Here is what Amy Coney Barrett believes about both abortion and the morning-after pill:

“We, the following citizens of Michiana [Michigan and Indiana], oppose abortion on demand and defend the right to life from fertilization to natural death.”

That statement, in which she made clear that, to her, an intentional termination of a human “life” at any time, from the moment of fertilization (conception) on, constitutes murder, was signed in 2006, both by Amy Coney Barrett and her husband Jesse. That statement was attached to another, which was being published in the South Bend Tribune, which headlined “Roe v. Wade ‘an exercise of raw judicial power’ (Supreme Court Justice Byron White)”. This statement, likewise, made clear her belief, that Roe v. Wade needs to be overturned, and that abortions need to be outlawed in the United States, or else left to each individual state to outlaw or not — just like in the old back-alley, abortion-by-coat-hanger, days.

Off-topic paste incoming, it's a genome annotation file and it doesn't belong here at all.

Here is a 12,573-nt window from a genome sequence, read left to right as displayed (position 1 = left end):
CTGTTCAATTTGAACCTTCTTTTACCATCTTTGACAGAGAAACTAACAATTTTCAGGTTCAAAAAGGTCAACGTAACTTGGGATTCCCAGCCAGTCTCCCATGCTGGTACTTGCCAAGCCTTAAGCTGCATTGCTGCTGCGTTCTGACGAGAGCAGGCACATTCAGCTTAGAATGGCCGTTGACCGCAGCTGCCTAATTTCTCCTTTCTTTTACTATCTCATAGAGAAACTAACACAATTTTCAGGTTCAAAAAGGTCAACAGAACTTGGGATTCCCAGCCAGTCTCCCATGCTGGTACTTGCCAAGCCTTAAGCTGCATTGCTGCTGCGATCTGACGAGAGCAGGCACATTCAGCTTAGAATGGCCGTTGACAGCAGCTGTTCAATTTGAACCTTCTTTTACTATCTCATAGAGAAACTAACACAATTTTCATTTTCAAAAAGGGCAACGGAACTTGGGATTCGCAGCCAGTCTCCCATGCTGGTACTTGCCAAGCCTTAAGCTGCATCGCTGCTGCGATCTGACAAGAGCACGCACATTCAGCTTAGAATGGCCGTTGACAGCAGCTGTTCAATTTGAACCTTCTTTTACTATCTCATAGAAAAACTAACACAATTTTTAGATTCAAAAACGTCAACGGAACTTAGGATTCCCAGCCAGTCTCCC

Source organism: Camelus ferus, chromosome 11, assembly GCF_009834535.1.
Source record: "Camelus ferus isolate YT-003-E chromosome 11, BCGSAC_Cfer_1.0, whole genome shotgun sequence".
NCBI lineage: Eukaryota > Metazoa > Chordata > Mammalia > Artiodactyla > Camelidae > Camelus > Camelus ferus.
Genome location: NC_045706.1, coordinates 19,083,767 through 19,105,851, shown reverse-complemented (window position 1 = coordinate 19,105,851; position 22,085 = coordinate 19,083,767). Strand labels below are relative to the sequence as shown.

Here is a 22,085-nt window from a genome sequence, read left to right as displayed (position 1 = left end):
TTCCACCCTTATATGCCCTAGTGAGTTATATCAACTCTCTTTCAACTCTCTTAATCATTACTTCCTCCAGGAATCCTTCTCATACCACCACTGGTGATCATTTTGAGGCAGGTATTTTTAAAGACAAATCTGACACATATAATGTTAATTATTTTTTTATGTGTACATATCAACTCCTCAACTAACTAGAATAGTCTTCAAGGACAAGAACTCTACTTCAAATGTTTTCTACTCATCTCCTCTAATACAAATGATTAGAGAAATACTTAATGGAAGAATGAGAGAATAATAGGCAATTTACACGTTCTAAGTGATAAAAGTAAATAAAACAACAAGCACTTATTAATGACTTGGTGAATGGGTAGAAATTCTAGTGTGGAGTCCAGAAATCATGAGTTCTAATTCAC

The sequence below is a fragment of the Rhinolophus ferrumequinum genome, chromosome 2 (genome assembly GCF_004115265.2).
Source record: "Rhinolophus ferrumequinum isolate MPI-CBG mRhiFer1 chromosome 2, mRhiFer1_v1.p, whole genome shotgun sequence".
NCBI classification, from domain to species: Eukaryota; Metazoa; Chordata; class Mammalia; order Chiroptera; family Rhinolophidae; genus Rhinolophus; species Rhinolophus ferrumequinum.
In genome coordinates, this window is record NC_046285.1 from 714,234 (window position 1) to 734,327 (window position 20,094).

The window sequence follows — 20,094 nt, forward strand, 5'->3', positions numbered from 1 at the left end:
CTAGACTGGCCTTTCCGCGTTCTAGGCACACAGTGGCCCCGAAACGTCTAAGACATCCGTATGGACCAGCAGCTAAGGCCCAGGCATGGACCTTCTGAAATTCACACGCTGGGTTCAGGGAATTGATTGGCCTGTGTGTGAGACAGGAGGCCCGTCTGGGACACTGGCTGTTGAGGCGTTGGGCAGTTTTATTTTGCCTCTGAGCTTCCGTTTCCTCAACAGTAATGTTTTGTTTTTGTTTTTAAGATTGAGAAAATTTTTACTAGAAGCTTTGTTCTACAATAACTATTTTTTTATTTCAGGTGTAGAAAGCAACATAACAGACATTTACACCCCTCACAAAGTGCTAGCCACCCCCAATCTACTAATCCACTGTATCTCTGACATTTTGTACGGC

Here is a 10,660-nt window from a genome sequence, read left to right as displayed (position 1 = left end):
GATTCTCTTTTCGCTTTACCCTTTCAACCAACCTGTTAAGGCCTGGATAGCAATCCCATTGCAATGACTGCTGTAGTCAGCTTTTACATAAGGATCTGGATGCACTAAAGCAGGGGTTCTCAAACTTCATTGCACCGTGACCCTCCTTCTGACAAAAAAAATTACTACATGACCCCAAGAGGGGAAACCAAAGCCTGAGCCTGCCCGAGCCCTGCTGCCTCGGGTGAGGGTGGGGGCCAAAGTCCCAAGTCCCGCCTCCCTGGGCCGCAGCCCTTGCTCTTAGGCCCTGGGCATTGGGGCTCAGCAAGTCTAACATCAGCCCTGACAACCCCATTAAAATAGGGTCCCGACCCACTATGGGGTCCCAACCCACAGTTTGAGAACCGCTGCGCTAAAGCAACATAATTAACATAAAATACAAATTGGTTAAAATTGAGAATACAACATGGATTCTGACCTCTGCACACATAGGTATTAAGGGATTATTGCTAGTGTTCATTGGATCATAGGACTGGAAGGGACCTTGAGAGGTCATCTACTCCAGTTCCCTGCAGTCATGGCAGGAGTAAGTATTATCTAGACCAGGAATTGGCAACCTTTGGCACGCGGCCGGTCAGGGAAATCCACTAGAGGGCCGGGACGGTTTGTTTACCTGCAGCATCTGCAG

Back in 2006, Ms. Barrett was a professor of law at the Roman Catholic Notre Dame University. As the Wall Street Journal noted on October 1st, “During a segment about Judge Barrett in Tuesday’s presidential debate, former Vice President Joe Biden, the Democratic candidate, said Roe v. Wade was effectively an issue on the ballot because of the Supreme Court. Mr. Trump responded: ‘You don’t know her view on Roe v Wade.’” But, now, everyone knows, because she has publicly stated it, as clearly as possible, though both she and President Trump have been hiding it, till now.